Erica I’m so glad you are pushing solutions for this!

I think you are talking about a couple of things at once. I tease some of them out with my 2 cents below.

Attribution: Primary and secondary surgeon in your example.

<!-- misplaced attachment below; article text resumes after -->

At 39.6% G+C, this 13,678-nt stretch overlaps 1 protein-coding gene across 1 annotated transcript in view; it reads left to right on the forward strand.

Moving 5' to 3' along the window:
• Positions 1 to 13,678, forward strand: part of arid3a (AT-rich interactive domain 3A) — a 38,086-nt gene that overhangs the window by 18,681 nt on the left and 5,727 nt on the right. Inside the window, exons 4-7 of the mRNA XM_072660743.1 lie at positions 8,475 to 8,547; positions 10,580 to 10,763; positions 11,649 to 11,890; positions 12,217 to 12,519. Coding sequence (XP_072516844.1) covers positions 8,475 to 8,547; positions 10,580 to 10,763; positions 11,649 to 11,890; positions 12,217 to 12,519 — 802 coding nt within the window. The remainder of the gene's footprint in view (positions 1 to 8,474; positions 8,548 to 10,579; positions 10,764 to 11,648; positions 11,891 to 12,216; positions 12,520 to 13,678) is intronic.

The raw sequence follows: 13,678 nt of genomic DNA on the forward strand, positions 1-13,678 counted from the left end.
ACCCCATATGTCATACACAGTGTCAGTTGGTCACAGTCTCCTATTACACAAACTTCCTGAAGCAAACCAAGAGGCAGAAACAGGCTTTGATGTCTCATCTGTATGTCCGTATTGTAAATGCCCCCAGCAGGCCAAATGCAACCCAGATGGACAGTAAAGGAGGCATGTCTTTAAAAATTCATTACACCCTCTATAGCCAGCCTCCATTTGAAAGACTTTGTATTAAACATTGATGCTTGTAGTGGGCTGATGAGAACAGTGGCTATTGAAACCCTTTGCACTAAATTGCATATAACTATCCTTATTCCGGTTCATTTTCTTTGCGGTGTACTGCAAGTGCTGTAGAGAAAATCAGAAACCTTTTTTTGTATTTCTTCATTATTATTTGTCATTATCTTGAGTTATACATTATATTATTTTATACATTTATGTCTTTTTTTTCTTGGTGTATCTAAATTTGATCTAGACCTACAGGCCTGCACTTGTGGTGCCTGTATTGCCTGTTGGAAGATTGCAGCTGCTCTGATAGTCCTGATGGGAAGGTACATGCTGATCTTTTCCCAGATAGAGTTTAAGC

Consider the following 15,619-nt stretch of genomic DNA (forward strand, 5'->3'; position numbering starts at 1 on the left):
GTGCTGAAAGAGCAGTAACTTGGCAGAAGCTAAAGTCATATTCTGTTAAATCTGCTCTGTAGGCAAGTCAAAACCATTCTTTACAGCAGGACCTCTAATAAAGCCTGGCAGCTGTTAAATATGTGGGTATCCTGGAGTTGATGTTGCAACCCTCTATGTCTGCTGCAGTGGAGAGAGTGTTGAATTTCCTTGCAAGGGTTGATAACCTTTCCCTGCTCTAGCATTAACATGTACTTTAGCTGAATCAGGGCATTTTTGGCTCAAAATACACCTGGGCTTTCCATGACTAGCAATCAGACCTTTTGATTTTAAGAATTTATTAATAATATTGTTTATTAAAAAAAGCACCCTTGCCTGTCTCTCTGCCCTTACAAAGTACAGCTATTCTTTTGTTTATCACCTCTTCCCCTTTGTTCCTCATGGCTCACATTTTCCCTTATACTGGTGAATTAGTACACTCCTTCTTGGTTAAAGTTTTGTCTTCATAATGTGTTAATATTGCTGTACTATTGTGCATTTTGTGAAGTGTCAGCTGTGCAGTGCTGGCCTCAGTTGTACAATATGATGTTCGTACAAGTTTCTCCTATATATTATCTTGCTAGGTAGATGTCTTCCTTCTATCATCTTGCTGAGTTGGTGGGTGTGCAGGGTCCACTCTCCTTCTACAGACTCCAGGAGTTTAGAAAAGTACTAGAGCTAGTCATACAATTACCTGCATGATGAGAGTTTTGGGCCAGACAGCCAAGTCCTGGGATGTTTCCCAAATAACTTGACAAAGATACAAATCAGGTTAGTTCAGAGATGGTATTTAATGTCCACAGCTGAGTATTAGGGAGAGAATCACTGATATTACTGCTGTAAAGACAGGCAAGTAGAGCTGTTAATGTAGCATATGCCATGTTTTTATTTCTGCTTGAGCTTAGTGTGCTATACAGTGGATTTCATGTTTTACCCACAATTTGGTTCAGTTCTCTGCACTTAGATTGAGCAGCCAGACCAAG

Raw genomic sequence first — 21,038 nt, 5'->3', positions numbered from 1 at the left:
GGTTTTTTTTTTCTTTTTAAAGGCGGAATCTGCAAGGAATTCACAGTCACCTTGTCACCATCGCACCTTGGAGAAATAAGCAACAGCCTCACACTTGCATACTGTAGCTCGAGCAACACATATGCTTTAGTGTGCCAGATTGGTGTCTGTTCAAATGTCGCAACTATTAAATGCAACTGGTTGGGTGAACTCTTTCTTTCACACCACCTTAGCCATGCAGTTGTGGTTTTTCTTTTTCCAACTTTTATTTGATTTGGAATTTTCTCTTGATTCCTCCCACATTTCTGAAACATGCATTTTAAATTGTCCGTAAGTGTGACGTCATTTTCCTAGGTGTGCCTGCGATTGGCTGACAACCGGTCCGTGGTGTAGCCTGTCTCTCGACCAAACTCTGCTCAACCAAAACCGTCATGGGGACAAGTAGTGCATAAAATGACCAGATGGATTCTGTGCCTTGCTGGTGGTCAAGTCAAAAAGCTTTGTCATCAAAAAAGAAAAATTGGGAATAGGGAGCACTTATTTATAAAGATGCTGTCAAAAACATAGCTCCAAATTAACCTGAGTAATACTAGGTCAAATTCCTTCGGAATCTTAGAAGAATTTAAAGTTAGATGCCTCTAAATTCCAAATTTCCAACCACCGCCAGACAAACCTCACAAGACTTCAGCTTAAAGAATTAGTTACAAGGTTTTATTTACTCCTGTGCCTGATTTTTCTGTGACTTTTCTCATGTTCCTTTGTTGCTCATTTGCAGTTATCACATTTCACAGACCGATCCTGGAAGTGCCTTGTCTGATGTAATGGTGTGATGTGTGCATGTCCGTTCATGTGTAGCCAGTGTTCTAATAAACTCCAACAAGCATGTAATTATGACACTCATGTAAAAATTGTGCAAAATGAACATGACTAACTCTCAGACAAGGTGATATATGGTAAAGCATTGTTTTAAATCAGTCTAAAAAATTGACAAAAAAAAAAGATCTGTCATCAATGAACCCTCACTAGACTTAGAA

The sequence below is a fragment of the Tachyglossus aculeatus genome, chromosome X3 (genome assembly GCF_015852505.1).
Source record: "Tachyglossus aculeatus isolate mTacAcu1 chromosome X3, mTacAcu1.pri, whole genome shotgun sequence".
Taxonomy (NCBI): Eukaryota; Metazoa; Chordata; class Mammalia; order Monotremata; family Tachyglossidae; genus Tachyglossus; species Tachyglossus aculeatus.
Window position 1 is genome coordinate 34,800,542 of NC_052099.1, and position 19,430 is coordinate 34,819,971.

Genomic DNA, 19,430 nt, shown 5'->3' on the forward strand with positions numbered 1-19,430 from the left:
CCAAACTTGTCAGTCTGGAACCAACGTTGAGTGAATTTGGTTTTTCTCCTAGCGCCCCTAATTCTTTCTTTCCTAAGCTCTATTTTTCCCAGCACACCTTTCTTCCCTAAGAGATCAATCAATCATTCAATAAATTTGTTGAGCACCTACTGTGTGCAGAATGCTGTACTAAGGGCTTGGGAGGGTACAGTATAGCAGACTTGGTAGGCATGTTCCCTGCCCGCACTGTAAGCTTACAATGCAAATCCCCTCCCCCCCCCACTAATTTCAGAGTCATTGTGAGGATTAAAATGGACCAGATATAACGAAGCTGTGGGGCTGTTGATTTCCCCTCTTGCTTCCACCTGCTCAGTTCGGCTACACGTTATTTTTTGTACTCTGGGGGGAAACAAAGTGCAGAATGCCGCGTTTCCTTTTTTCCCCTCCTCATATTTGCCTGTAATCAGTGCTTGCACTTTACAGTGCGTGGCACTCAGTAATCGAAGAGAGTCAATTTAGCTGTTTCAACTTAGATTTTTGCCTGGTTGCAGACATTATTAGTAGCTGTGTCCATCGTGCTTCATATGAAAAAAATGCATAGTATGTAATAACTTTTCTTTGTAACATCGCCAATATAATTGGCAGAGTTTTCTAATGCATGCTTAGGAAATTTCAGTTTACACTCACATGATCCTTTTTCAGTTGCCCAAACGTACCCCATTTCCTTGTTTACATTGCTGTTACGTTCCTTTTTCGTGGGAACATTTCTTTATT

We badly need a more accurate and detailed set of conventions for assigning attribution to clinicians in general, not just surgeons. In addition to the use cases mentioned, it is important for any research that tries to link a measure of care quality to related outcomes. Attribution is tough in many settings because a senior physician such an attending will sign off on order decisions and procedures that the resident under him/her has performed. So the clinician of record is responsible for review and approval rather than having made or done the thing we see. Distinguishing this would be useful. Patients are often treated by teams rather than a single physician and the attribution of all care to an individual is misleading. An algorithm that explodes single physicians into the team of clinician’s providing care would be also be very useful because it would not only help to get attribution right, it would allow the study of teams as a unit of performance.